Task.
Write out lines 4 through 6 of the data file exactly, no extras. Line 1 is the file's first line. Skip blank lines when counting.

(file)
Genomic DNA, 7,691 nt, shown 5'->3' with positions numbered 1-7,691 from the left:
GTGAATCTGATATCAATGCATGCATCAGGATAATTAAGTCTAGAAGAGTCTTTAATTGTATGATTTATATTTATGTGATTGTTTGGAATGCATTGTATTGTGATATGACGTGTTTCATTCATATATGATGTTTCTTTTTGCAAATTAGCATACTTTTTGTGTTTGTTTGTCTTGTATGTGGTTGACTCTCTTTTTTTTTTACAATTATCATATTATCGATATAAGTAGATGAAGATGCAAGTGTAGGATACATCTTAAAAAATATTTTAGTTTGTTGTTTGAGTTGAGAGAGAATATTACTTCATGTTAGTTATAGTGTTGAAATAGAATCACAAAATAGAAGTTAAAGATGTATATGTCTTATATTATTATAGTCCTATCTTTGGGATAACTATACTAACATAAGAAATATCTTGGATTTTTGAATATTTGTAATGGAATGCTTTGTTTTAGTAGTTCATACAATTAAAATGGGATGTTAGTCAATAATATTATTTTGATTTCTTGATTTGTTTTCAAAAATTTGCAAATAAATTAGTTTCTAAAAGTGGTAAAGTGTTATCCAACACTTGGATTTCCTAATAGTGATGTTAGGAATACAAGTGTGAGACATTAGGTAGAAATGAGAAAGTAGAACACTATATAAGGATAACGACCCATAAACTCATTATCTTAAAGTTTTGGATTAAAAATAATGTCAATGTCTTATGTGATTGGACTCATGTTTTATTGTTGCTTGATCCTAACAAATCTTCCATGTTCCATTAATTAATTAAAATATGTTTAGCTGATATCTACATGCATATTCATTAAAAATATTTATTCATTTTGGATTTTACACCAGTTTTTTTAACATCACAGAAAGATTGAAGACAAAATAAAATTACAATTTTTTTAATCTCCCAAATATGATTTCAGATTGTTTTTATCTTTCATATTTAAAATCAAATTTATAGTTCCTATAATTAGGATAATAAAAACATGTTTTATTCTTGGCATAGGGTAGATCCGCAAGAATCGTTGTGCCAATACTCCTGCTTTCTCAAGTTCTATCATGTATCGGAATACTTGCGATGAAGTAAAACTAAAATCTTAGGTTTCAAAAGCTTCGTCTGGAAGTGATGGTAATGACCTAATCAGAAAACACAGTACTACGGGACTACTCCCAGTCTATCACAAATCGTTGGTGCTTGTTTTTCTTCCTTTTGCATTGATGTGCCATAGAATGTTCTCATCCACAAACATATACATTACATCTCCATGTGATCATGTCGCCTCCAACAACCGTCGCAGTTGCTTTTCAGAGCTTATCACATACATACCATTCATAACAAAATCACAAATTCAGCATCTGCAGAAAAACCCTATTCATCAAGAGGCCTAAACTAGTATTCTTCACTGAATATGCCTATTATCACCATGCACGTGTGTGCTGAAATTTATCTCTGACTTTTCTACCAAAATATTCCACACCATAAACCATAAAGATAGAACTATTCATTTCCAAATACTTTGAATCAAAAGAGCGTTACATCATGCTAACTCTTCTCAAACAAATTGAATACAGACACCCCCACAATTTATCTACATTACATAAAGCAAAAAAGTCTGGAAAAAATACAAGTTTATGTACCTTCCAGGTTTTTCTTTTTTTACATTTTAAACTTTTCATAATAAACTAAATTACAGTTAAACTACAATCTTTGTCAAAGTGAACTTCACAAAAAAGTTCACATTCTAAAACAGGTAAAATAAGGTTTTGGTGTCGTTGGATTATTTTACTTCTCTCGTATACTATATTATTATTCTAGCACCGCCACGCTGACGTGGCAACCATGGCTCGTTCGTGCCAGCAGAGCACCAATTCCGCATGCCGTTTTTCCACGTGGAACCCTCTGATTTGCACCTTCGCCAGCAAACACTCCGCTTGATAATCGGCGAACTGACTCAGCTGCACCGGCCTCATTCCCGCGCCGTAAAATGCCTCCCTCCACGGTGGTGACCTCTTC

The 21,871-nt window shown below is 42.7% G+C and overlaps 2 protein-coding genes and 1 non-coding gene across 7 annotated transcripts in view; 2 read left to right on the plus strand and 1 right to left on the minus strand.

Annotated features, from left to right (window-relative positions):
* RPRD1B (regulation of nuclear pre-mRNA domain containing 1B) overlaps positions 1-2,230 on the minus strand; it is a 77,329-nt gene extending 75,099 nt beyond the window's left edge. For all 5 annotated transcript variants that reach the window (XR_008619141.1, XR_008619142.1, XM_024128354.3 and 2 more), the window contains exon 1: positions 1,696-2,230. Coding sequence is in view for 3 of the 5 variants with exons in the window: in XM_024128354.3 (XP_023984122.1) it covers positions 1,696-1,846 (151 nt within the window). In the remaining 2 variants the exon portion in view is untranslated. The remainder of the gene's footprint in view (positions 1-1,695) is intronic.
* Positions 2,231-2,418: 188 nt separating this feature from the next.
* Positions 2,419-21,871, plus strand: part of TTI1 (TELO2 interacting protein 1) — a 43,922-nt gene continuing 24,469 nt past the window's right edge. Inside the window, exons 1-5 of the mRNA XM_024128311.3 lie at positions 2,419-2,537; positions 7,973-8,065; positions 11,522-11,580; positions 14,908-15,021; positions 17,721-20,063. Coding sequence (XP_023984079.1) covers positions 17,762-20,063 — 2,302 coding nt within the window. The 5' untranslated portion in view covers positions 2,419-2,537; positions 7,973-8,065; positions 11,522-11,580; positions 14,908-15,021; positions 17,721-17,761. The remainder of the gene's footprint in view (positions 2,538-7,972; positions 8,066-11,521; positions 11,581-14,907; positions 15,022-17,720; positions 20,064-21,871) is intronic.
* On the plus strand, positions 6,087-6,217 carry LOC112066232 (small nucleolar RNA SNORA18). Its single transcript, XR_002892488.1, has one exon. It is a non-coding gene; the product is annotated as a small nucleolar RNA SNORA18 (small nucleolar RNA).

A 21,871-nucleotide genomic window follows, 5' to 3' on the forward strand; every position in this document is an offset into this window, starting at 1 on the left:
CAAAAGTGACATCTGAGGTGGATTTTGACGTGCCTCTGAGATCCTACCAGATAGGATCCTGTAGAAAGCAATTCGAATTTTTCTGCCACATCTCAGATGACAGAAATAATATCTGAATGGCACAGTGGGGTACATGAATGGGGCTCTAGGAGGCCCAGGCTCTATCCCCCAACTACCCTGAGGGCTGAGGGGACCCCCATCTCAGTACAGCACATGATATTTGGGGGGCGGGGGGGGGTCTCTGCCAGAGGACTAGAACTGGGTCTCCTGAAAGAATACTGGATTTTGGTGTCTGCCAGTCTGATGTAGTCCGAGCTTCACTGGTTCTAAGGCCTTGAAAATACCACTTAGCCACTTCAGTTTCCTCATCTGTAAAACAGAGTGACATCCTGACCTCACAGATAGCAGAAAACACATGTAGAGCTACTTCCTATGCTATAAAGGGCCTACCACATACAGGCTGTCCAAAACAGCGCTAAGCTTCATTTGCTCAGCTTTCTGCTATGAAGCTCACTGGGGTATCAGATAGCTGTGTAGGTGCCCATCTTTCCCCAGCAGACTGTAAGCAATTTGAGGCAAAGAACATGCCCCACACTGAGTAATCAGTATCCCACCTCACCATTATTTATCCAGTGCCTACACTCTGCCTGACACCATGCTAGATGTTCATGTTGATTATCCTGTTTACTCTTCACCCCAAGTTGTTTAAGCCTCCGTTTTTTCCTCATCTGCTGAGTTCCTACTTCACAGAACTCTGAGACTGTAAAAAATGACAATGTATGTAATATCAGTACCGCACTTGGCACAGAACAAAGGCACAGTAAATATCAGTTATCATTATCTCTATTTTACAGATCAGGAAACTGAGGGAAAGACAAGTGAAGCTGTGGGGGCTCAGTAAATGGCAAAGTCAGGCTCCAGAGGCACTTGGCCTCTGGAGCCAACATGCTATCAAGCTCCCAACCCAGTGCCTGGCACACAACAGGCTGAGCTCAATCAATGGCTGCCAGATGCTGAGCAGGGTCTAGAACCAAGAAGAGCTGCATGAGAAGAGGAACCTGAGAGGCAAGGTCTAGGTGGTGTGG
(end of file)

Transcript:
Annotated features, from left to right (window-relative positions):
* RPRD1B (regulation of nuclear pre-mRNA domain containing 1B) overlaps positions 1-2,230 on the minus strand; it is a 77,329-nt gene extending 75,099 nt beyond the window's left edge. For all 5 annotated transcript variants that reach the window (XR_008619141.1, XR_008619142.1, XM_024128354.3 and 2 more), the window contains exon 1: positions 1,696-2,230. Coding sequence is in view for 3 of the 5 variants with exons in the window: in XM_024128354.3 (XP_023984122.1) it covers positions 1,696-1,846 (151 nt within the window). In the remaining 2 variants the exon portion in view is untranslated. The remainder of the gene's footprint in view (positions 1-1,695) is intronic.
* Positions 2,231-2,418: 188 nt separating this feature from the next.